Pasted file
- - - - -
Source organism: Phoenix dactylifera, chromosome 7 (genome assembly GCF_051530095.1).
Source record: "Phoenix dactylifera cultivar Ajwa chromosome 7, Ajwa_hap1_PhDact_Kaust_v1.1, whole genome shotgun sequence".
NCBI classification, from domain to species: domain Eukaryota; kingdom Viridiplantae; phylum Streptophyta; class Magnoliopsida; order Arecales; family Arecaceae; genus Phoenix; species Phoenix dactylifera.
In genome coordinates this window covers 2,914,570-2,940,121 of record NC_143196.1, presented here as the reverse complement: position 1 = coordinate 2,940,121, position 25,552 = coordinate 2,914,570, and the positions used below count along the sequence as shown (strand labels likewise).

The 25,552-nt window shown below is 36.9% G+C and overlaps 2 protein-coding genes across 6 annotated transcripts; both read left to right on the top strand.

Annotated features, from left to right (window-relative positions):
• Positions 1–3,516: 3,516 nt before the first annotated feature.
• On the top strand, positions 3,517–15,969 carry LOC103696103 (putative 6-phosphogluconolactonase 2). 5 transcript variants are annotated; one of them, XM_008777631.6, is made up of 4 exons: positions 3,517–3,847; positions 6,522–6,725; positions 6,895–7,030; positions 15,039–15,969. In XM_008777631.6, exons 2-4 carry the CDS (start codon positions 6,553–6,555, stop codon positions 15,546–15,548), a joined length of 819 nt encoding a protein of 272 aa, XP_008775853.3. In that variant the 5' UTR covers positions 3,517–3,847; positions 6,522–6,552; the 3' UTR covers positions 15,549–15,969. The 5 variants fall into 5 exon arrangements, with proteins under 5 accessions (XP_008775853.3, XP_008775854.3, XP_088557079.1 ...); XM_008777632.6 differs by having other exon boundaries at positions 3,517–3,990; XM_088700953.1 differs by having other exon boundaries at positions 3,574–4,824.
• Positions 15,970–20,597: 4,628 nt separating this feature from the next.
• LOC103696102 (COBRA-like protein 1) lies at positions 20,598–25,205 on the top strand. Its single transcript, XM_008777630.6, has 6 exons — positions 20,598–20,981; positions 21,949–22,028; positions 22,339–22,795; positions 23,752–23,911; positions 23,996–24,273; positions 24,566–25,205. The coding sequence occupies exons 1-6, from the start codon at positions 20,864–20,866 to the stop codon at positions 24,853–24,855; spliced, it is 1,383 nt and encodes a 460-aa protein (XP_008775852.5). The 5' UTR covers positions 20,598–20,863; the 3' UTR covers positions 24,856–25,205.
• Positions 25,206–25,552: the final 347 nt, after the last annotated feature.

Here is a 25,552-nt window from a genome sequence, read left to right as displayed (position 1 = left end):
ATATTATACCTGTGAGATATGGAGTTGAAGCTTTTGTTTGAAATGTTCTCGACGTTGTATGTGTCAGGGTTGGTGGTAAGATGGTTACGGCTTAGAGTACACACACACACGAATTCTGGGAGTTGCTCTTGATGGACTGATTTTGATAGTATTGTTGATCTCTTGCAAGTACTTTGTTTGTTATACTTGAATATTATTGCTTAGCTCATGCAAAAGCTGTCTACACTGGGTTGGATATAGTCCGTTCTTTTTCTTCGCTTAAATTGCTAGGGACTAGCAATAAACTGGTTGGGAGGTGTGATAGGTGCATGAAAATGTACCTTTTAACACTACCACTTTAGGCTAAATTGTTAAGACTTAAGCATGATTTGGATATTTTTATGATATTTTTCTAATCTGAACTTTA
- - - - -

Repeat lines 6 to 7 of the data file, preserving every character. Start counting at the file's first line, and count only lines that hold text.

Annotated features, from left to right (window-relative positions):
• Positions 1–3,516: 3,516 nt before the first annotated feature.